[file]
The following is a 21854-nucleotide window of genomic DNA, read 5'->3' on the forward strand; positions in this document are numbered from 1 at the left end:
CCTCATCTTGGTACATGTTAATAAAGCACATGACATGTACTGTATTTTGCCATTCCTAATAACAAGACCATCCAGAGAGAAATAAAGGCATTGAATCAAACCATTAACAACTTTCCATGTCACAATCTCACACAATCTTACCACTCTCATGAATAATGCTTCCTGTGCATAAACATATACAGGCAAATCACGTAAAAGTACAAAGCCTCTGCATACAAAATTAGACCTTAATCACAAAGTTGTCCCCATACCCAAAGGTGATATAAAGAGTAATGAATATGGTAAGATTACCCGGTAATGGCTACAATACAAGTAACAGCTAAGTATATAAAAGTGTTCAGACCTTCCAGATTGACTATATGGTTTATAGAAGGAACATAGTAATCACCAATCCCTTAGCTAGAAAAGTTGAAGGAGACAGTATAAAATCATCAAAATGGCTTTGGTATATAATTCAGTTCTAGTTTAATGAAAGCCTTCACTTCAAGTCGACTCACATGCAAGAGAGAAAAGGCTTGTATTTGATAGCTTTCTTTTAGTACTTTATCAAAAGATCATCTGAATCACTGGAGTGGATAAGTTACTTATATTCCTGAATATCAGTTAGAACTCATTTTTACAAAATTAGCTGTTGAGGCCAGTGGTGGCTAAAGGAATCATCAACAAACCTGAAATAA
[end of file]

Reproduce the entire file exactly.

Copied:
The following is a 21854-nucleotide window of genomic DNA, read 5'->3' on the forward strand; positions in this document are numbered from 1 at the left end:
CCTCATCTTGGTACATGTTAATAAAGCACATGACATGTACTGTATTTTGCCATTCCTAATAACAAGACCATCCAGAGAGAAATAAAGGCATTGAATCAAACCATTAACAACTTTCCATGTCACAATCTCACACAATCTTACCACTCTCATGAATAATGCTTCCTGTGCATAAACATATACAGGCAAATCACGTAAAAGTACAAAGCCTCTGCATACAAAATTAGACCTTAATCACAAAGTTGTCCCCATACCCAAAGGTGATATAAAGAGTAATGAATATGGTAAGATTACCCGGTAATGGCTACAATACAAGTAACAGCTAAGTATATAAAAGTGTTCAGACCTTCCAGATTGACTATATGGTTTATAGAAGGAACATAGTAATCACCAATCCCTTAGCTAGAAAAGTTGAAGGAGACAGTATAAAATCATCAAAATGGCTTTGGTATATAATTCAGTTCTAGTTTAATGAAAGCCTTCACTTCAAGTCGACTCACATGCAAGAGAGAAAAGGCTTGTATTTGATAGCTTTCTTTTAGTACTTTATCAAAAGATCATCTGAATCACTGGAGTGGATAAGTTACTTATATTCCTGAATATCAGTTAGAACTCATTTTTACAAAATTAGCTGTTGAGGCCAGTGGTGGCTAAAGGAATCATCAACAAACCTGAAATAA